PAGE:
protocol first, likely get an error quickly, and downgrade immediately.
With a local proxy, this should not at all be costly as, well, it has a
small RTT to the user.

> > > Maybe this could still be done over the established connection using an
> > > Upgrade ? However, I'd hope we avoid announcing IP and ports in
> exchanges,
> > > as it will cause the NAT mess we managed to avoid for years with HTTP
> and
> > > which made other protocols disappear.
> >
> > I'm not understanding how this would cause NAT messes? I'd guess that
> most
> > external sites would just continue to use :80 and :443.
> There should be a single reliable way of getting a host IP and a port.
> Right
> now it works well. If you change your /etc/hosts to access your development
> site, you reach it without any issue and everything works well. If you want
> to install a reverse-proxy-cache in front of it, you can have this cache
> use the hard-coded IP address and have it work fine.
> At the moment you start exchanging IP addresses in the protocol, you're
> getting
> into trouble. Sometimes the IP is valid, sometimes it doesn't mean
> anything and
> must be rewritten by *someone* along the chain, but most often, this
> *someone*
> doesn't care or is not the same as the one which translates the address. I
> guess
> everyone here has already been involved in helping any admin to rewrite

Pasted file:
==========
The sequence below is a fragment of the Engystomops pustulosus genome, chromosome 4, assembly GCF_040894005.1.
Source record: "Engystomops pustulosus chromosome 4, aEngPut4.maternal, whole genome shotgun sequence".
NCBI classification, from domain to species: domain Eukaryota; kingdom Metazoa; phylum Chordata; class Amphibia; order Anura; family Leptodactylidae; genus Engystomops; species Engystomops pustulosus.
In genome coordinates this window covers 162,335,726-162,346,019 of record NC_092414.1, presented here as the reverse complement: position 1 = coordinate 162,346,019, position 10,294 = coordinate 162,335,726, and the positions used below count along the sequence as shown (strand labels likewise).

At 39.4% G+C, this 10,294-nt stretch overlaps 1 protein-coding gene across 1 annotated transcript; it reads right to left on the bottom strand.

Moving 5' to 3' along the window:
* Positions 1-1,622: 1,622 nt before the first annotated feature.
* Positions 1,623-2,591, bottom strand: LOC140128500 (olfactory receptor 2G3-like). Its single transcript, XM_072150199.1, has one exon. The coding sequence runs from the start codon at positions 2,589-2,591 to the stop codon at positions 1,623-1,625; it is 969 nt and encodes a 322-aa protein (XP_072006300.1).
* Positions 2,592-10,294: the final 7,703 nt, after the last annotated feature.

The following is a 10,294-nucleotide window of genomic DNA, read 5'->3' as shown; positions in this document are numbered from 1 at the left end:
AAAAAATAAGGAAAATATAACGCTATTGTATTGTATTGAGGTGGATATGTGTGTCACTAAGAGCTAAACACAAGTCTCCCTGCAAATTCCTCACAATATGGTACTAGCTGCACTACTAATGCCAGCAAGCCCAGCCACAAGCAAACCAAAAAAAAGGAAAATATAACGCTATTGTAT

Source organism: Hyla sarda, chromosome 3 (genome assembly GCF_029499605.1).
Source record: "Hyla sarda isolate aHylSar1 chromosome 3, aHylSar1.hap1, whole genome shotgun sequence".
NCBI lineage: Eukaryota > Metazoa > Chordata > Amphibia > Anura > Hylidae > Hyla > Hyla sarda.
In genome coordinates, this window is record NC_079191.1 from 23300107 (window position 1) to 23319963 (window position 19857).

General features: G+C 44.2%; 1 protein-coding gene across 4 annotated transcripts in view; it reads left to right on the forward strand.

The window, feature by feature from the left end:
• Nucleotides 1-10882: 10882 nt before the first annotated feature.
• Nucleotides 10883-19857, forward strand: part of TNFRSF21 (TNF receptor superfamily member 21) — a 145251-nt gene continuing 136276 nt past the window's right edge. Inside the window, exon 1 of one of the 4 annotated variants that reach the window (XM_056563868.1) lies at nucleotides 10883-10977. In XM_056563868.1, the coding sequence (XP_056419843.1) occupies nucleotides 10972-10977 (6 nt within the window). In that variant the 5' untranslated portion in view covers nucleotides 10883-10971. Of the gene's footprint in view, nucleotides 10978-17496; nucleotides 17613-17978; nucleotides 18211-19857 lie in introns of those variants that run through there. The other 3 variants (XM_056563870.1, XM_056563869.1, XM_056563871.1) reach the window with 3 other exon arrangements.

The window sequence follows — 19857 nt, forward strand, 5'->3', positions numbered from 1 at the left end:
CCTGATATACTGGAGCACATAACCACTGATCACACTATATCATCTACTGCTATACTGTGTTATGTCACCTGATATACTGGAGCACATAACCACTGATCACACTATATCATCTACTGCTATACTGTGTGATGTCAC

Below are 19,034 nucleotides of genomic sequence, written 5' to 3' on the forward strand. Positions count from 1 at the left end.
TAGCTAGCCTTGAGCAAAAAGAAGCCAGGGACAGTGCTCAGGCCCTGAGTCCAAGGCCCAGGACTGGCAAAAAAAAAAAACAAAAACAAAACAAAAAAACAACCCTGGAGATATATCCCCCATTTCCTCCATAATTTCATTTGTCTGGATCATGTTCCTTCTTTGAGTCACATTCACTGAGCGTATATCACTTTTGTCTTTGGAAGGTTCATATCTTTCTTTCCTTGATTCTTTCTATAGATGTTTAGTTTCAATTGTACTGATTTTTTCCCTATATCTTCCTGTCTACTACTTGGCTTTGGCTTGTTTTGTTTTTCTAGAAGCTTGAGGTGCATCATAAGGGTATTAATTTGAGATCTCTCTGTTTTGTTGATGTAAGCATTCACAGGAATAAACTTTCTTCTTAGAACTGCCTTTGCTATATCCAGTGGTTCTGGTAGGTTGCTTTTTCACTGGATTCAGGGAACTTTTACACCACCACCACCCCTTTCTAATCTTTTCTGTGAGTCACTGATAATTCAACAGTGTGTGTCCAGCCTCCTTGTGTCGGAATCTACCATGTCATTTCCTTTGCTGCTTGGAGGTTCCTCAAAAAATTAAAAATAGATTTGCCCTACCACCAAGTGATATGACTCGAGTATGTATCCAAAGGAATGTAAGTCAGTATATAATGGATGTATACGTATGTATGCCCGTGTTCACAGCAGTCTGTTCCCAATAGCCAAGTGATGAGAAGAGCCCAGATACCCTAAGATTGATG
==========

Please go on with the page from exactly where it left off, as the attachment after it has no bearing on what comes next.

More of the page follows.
> Location
> headers that were improperly set by a customer application that had no clue
> about the valid host name or IP from the outside. This is typically the
> situation we should try to avoid.

Everything which doesn't handle this already is significantly broken--
sometimes links have IP addresses in 'em. This is expected and valid for
the web...

> In my opinion, once an IP address and a port are known, whatever the means,
> whether they're entered by hand in a URL bar of a browser, configured in
> /etc/hosts, are specified in a config file as the address of a web service
> or as a next hop for a reverse-proxy, we shouldn't care how that address
> was
> learned, we should be able to use HTTP/2 over it if desired.

Wouldn't the proxy be doing the DNS resolutions here to figure this out?
The client would likely have to do UPGRADE or alternate-protocol or NPN to
the proxy to figure out what it'd be using, but that'd be normal...

> > Some internal sites
> > wouldn't, and the network there is controlled well enough that this
> should
> > cause no problem. In any case, sites are incented to be sure that users
> can
> > connect to them, and will quickly decide to simply keep using :80 and
> :443.
> > When one has an inspecting intermediary, it probably won't like to see
> the
> > upgrade, but probably would be perfectly fine with a different connection
> > (e.g. TLS on :443). There is simply less complexity there, imho.
> Possibly, but this doesn't require relying on a side-band registry to know
> the address and ports. After all, you have enumerated the well-known ports
> above. It could be mandated that if an http connection to :80 fails, a
> browser
> should automatically retry on 443 for instance, without having to deal with
> registries such as DNS which are OK on the internet and never maintainable
> internally, nor with IP addresses advertised in headers.

Agreed. I don't think anyone is yet suggesting *mandating* DNS schemes...

Received on Monday, 20 August 2012 22:43:44 UTC